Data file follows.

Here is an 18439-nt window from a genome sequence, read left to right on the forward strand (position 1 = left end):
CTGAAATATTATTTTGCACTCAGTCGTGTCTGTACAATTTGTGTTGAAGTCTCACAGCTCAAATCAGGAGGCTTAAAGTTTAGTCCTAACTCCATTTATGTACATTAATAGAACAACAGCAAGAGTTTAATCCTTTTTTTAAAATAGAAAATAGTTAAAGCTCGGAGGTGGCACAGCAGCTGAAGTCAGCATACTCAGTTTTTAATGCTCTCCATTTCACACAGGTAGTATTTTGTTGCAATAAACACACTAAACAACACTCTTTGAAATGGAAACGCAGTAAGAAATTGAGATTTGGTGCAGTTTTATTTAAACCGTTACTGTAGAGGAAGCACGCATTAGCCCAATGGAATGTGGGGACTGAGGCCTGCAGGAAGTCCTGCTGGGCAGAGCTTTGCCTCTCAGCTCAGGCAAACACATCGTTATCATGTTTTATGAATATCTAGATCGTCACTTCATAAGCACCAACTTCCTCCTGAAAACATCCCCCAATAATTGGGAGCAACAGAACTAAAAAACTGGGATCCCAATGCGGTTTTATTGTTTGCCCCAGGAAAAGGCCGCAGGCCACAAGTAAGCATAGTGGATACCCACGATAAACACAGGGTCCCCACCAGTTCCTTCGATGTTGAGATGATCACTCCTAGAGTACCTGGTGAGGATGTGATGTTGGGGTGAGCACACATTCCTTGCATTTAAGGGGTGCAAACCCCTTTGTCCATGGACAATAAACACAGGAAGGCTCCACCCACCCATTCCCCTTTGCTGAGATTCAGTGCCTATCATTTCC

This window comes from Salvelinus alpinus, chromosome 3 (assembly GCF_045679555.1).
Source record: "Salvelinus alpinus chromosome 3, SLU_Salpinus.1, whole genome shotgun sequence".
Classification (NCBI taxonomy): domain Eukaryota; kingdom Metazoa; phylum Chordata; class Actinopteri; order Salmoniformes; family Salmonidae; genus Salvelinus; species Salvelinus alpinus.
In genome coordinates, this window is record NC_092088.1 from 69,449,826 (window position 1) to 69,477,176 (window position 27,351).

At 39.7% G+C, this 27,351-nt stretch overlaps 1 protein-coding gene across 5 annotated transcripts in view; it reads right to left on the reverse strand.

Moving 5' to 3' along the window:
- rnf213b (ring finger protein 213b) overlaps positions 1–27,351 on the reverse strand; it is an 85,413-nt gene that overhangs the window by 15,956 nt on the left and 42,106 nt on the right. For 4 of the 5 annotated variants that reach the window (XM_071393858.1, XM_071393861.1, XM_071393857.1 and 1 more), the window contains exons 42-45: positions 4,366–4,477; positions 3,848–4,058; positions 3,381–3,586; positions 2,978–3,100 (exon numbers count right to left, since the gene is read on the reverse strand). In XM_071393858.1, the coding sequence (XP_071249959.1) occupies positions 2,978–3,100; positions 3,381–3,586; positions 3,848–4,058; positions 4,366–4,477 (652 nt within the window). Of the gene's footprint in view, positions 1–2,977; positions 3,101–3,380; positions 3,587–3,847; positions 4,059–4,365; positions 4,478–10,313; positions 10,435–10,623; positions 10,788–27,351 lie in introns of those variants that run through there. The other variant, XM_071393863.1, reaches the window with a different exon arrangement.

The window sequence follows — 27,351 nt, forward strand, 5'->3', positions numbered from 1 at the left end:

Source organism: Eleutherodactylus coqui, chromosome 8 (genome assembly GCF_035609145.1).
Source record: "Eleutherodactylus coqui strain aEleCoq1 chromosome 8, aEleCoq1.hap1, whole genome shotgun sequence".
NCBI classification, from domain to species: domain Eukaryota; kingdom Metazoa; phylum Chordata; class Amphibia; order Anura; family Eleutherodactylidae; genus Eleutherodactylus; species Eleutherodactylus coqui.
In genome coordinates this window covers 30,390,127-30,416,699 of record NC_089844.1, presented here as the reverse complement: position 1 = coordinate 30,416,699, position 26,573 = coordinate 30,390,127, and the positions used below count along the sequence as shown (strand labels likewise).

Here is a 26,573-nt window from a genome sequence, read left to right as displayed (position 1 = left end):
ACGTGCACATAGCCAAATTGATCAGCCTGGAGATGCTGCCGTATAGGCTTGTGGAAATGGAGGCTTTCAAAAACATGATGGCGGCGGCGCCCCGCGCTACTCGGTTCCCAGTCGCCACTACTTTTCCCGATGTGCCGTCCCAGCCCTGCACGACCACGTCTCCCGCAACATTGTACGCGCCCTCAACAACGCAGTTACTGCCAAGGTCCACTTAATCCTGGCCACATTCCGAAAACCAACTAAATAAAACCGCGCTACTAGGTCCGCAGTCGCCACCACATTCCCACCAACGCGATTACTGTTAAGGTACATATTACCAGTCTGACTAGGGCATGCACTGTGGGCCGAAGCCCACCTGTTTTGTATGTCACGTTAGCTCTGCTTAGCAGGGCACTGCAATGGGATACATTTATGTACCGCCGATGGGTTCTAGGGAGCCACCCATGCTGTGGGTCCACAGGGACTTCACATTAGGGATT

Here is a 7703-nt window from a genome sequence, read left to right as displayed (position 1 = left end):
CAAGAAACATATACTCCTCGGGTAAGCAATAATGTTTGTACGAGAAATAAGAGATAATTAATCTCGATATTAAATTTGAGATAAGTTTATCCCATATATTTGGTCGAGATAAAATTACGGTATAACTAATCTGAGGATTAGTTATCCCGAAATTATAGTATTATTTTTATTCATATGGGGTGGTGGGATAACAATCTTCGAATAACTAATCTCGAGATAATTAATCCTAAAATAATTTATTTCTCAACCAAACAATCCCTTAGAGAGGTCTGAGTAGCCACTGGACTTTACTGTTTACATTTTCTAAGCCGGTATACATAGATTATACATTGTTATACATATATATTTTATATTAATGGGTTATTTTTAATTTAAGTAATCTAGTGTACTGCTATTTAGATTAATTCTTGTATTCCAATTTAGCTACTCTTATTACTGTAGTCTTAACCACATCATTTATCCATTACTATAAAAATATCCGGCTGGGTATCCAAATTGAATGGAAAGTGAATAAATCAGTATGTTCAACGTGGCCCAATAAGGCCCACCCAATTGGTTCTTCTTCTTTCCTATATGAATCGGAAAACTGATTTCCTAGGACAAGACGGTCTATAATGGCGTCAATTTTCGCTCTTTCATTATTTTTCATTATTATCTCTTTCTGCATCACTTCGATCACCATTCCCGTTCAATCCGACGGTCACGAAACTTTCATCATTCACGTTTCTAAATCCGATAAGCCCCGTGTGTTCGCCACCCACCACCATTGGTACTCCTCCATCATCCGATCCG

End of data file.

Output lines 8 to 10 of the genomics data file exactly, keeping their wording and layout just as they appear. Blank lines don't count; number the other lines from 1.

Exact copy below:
Moving 5' to 3' along the window:
- rnf213b (ring finger protein 213b) overlaps positions 1–27,351 on the reverse strand; it is an 85,413-nt gene that overhangs the window by 15,956 nt on the left and 42,106 nt on the right. For 4 of the 5 annotated variants that reach the window (XM_071393858.1, XM_071393861.1, XM_071393857.1 and 1 more), the window contains exons 42-45: positions 4,366–4,477; positions 3,848–4,058; positions 3,381–3,586; positions 2,978–3,100 (exon numbers count right to left, since the gene is read on the reverse strand). In XM_071393858.1, the coding sequence (XP_071249959.1) occupies positions 2,978–3,100; positions 3,381–3,586; positions 3,848–4,058; positions 4,366–4,477 (652 nt within the window). Of the gene's footprint in view, positions 1–2,977; positions 3,101–3,380; positions 3,587–3,847; positions 4,059–4,365; positions 4,478–10,313; positions 10,435–10,623; positions 10,788–27,351 lie in introns of those variants that run through there. The other variant, XM_071393863.1, reaches the window with a different exon arrangement.

The window sequence follows — 27,351 nt, forward strand, 5'->3', positions numbered from 1 at the left end: